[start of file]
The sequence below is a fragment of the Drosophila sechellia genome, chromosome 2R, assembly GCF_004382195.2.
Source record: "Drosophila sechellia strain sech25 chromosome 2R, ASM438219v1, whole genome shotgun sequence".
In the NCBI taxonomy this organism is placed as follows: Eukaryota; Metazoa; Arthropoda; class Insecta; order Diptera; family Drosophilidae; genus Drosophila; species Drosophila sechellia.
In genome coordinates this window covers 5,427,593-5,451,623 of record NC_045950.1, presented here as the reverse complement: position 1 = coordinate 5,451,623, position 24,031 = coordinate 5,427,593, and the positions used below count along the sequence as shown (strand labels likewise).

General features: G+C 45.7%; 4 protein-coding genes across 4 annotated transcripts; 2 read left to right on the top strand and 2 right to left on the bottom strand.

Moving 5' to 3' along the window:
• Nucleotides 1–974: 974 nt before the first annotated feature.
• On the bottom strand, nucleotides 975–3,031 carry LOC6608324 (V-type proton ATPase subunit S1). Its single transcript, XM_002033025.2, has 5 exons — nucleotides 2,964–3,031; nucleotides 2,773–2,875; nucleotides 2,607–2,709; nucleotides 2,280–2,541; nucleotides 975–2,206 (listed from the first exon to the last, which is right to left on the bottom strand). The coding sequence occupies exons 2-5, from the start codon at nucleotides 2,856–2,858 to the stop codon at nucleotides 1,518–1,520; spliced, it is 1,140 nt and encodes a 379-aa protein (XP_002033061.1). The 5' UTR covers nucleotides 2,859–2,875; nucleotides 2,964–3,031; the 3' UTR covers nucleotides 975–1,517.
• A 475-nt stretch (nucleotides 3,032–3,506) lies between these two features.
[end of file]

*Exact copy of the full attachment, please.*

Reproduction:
The sequence below is a fragment of the Drosophila sechellia genome, chromosome 2R, assembly GCF_004382195.2.
Source record: "Drosophila sechellia strain sech25 chromosome 2R, ASM438219v1, whole genome shotgun sequence".
In the NCBI taxonomy this organism is placed as follows: Eukaryota; Metazoa; Arthropoda; class Insecta; order Diptera; family Drosophilidae; genus Drosophila; species Drosophila sechellia.
In genome coordinates this window covers 5,427,593-5,451,623 of record NC_045950.1, presented here as the reverse complement: position 1 = coordinate 5,451,623, position 24,031 = coordinate 5,427,593, and the positions used below count along the sequence as shown (strand labels likewise).

General features: G+C 45.7%; 4 protein-coding genes across 4 annotated transcripts; 2 read left to right on the top strand and 2 right to left on the bottom strand.

Moving 5' to 3' along the window:
• Nucleotides 1–974: 974 nt before the first annotated feature.
• On the bottom strand, nucleotides 975–3,031 carry LOC6608324 (V-type proton ATPase subunit S1). Its single transcript, XM_002033025.2, has 5 exons — nucleotides 2,964–3,031; nucleotides 2,773–2,875; nucleotides 2,607–2,709; nucleotides 2,280–2,541; nucleotides 975–2,206 (listed from the first exon to the last, which is right to left on the bottom strand). The coding sequence occupies exons 2-5, from the start codon at nucleotides 2,856–2,858 to the stop codon at nucleotides 1,518–1,520; spliced, it is 1,140 nt and encodes a 379-aa protein (XP_002033061.1). The 5' UTR covers nucleotides 2,859–2,875; nucleotides 2,964–3,031; the 3' UTR covers nucleotides 975–1,517.
• A 475-nt stretch (nucleotides 3,032–3,506) lies between these two features.